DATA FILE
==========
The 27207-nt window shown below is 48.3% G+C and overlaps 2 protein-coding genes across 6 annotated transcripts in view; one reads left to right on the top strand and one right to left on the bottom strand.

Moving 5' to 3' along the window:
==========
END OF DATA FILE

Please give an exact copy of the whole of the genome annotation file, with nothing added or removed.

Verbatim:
The 27207-nt window shown below is 48.3% G+C and overlaps 2 protein-coding genes across 6 annotated transcripts in view; one reads left to right on the top strand and one right to left on the bottom strand.

Moving 5' to 3' along the window: